Today it hit me.

9 months ago I realized I wanted more in my life.
6 months ago I began working remotely from home.
2 months ago I enrolled in an amazing travel program called Remote Year.
Today it hit me.

These last 9 months have been filled with so many incredible experiences. I learned what I truly want in my life and began taking what felt like tiny steps toward fulfilling my vision.

A big part of my vision for my life was experiencing more. I had always considered myself a traveler. It felt like a part of me. But when I looked back, I realized I hadn’t been outside of the US in over eleven years.

I must have stumbled upon an ad for Remote Year. I can’t recall because I didn’t take it very seriously in the beginning. I halfheartedly followed all the necessary steps to enroll including two rounds of applications and a video interview. For the first couple days after I was officially accepted into the program, I dreamed about how amazing my life would be if I were to take this opportunity. When I brought it up to my family, they acted interested, but they knew I would never do it. I thought I knew it too.

A month later, I’m sitting at this beautiful outdoor restaurant overlooking the ocean at sunset near my home in Southern California. I feel a sense of immense gratitude. I know how blessed I am.

And still. I feel a pull. I see the people around me and I wish they were different. I long to sit in a crowd of strangers and not understand a word they’re saying. I desire to be lost. To experience newness. To travel.

So I get home and check my bank account. Is this an actual possibility?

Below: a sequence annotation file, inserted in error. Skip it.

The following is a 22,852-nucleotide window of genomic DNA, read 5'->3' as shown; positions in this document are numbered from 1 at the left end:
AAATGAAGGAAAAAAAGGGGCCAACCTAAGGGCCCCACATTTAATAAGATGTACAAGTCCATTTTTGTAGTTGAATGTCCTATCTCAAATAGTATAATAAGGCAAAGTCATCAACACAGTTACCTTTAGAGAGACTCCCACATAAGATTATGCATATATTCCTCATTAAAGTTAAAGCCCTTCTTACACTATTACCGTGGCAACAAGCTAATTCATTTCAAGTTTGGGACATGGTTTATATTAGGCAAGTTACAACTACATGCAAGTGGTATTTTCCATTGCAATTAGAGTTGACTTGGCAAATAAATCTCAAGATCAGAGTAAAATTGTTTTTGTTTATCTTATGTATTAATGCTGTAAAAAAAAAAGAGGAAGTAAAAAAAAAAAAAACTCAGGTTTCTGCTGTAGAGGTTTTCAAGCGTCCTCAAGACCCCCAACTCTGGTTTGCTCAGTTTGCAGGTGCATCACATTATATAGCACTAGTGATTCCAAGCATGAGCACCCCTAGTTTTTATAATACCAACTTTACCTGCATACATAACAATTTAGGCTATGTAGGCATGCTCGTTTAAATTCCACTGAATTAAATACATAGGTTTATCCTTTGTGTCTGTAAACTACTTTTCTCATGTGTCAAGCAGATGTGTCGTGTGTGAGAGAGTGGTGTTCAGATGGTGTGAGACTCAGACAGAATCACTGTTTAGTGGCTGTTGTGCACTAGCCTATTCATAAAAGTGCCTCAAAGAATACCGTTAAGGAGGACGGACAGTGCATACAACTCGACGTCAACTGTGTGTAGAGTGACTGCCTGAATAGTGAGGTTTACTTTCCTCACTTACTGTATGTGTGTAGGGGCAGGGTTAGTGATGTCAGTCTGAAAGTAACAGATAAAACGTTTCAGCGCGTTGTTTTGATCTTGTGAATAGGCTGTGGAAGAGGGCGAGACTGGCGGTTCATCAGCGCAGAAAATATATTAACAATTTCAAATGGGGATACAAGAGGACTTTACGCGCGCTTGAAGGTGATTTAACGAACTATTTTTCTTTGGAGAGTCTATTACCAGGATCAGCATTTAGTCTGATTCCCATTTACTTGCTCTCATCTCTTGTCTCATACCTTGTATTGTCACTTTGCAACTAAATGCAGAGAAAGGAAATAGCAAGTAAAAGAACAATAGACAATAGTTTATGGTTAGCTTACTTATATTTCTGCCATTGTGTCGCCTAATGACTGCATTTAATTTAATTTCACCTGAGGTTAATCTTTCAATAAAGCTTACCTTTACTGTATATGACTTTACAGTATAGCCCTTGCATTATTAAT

Yes. It actually is. It’s a crazy, incredible, outrageous opportunity that’s just sitting there in my email inbox. Just waiting for me to choose it.

And so I do.

And now that I’m officially in, it’s all I ever think about. Everything I do is somehow related to my trip. I spend weeks researching the perfect suitcase. I make arrangements with my boss. I tell everyone I know. I’m on a non-stop wheel, spinning with excitement and preparation.

But today the wheel paused. And it hit me. I’m leaving. In less than two months.

And my people. I won’t see them for a year. And their lives are changing drastically. They’re going back to school. They’re starting businesses. They’re having babies.

And I won’t be here when it all happens. So I cried about my trip for the first time. I allowed myself to feel the fear. I sat in it for a while.

And then a friend reminded me that in one year, not only will all my people’s lives have changed, but my life will have changed as well. We’re all moving forward. We’re all realizing our dreams. We’re all finally doing exactly what we’ve always wanted to do. And how beautiful is that.





My brother-in-law recommended that I read “4 Hour Work Week” about a month ago and I’ve slowly been reading about a chapter each week.  I’m typically a binge-reader and once I start a good book I can’t stop until it’s over.  This book was a little different in the beginning because I wasn’t fully buying into the concept. The last few chapters, however, really opened my eyes.

Since I’ve been working full-time, I’ve had issues with the 9-5 rule. (It’s actually 8-5 in my case, and we’re expected to take an hour lunch.)  I’ve always thought it was ridiculous… As I’ve said before, I’m a huge procrastinator which has taught me how to work efficiently.  I see much older people at my job who can only type with one finger and I think that there’s no way we both need 40 hours/week to do the same job!

In addition, I’ve always had dreams of travelling the world.  It’s been extremely difficult for me to find a way to make that work with the 9-5 grind and a limited 8 days per year of vacation time.  After reading this book, I now feel that it is possible to make these dreams a reality!  Tim Ferris, the author of “4 Hour Work Week” explains specific ways to increase productivity so you can effectively eliminate the unnecessary and time-consuming tasks that are filling up your week.  He offers pointers for both entrepreneurs and employees for arranging remote-work situations that create independence and more of an opportunity for long bouts of travel.

I’m still not sure exactly how this will all fit into my life, but I’m excited to start implementing some of these ideas and see where they take me!